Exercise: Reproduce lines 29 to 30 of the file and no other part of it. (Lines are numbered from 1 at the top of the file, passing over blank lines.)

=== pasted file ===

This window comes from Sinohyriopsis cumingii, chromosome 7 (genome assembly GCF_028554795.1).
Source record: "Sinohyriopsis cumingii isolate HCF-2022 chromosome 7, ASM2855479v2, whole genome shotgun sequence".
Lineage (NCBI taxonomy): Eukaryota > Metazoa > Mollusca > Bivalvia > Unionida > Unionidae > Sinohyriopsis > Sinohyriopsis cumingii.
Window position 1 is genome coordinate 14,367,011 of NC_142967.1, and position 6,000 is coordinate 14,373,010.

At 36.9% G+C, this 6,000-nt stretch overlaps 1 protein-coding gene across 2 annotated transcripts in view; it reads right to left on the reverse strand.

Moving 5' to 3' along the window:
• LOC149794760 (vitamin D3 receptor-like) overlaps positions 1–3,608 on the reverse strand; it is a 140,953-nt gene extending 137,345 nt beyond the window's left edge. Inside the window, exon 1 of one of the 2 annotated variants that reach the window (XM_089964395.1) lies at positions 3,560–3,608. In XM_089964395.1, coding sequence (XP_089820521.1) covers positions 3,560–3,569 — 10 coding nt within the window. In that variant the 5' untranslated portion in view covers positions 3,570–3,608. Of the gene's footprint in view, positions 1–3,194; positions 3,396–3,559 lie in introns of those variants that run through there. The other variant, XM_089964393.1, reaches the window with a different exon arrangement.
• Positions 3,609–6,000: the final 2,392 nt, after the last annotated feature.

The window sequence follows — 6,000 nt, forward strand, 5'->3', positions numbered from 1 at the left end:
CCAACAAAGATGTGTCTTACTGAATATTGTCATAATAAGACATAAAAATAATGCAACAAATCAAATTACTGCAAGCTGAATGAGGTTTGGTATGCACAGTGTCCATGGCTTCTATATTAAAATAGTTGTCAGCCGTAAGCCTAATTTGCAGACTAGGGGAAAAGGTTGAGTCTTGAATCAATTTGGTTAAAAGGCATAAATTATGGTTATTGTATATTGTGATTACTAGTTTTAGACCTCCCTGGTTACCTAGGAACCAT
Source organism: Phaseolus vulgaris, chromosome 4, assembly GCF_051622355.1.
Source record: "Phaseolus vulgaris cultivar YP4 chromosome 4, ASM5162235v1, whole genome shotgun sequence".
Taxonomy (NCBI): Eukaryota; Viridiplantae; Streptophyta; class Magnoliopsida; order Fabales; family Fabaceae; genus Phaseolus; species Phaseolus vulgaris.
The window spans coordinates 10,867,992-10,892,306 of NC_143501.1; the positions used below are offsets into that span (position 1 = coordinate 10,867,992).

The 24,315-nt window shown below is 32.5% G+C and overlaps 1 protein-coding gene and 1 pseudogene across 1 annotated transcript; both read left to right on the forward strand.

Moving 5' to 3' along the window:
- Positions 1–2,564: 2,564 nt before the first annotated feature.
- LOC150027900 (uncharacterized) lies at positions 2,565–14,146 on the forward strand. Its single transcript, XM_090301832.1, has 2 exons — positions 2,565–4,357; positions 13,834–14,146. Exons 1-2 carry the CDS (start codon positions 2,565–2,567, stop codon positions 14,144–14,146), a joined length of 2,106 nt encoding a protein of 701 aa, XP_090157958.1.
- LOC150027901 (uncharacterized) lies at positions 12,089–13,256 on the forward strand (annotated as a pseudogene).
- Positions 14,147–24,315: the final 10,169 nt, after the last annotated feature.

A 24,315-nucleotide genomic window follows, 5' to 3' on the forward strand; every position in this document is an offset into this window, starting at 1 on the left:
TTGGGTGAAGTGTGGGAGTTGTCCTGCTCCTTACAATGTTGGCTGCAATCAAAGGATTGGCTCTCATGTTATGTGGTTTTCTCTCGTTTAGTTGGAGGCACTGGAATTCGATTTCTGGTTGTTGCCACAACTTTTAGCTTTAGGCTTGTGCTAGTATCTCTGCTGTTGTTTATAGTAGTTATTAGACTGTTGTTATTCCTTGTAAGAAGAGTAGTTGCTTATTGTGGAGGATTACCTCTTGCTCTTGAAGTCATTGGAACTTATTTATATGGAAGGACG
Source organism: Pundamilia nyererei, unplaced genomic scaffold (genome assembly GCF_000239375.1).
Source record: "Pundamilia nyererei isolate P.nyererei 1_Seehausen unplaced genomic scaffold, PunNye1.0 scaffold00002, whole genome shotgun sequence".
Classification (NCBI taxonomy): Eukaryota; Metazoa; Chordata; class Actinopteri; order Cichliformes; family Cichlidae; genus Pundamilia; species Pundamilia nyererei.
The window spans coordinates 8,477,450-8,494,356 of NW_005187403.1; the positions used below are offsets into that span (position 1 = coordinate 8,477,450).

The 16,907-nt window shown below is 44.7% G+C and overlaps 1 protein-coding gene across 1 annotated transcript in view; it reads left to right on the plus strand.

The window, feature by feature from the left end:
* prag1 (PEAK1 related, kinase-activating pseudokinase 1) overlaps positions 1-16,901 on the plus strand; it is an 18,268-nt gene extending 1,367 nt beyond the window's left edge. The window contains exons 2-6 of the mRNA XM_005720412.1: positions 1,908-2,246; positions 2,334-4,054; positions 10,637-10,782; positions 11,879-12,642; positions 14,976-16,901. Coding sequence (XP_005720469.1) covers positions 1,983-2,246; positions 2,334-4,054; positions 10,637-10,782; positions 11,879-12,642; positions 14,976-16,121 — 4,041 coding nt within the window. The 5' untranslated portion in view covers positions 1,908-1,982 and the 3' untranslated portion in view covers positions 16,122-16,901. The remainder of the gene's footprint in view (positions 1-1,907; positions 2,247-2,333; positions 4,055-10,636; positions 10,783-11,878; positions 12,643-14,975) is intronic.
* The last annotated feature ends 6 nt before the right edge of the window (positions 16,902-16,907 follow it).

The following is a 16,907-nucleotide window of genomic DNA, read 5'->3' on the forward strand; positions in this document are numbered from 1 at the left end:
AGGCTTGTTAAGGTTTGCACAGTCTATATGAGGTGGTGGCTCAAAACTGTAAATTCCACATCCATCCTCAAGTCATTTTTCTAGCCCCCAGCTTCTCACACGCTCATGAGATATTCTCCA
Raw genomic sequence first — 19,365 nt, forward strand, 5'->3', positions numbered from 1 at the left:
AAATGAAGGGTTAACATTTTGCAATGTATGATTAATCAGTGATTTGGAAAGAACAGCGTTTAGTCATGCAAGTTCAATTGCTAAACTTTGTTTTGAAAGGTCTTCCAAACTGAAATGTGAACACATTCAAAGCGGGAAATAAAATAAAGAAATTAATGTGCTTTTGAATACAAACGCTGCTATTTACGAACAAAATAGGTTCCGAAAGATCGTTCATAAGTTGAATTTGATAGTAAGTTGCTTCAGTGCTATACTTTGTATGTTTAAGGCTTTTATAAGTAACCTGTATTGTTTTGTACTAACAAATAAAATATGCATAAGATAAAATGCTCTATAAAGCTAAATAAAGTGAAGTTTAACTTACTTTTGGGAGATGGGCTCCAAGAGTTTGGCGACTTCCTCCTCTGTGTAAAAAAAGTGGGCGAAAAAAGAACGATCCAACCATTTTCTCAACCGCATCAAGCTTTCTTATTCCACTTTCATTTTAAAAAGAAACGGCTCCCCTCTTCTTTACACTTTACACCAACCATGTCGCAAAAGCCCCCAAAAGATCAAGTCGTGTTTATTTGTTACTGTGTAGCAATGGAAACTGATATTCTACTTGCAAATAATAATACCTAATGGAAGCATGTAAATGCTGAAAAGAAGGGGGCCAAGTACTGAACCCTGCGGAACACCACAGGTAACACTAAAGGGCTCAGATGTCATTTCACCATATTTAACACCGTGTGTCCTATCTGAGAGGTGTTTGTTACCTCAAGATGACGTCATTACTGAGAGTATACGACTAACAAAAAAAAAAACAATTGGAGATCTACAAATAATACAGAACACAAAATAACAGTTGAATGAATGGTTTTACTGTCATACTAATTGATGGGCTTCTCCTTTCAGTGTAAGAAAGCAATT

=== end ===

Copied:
* prag1 (PEAK1 related, kinase-activating pseudokinase 1) overlaps positions 1-16,901 on the plus strand; it is an 18,268-nt gene extending 1,367 nt beyond the window's left edge. The window contains exons 2-6 of the mRNA XM_005720412.1: positions 1,908-2,246; positions 2,334-4,054; positions 10,637-10,782; positions 11,879-12,642; positions 14,976-16,901. Coding sequence (XP_005720469.1) covers positions 1,983-2,246; positions 2,334-4,054; positions 10,637-10,782; positions 11,879-12,642; positions 14,976-16,121 — 4,041 coding nt within the window. The 5' untranslated portion in view covers positions 1,908-1,982 and the 3' untranslated portion in view covers positions 16,122-16,901. The remainder of the gene's footprint in view (positions 1-1,907; positions 2,247-2,333; positions 4,055-10,636; positions 10,783-11,878; positions 12,643-14,975) is intronic.
* The last annotated feature ends 6 nt before the right edge of the window (positions 16,902-16,907 follow it).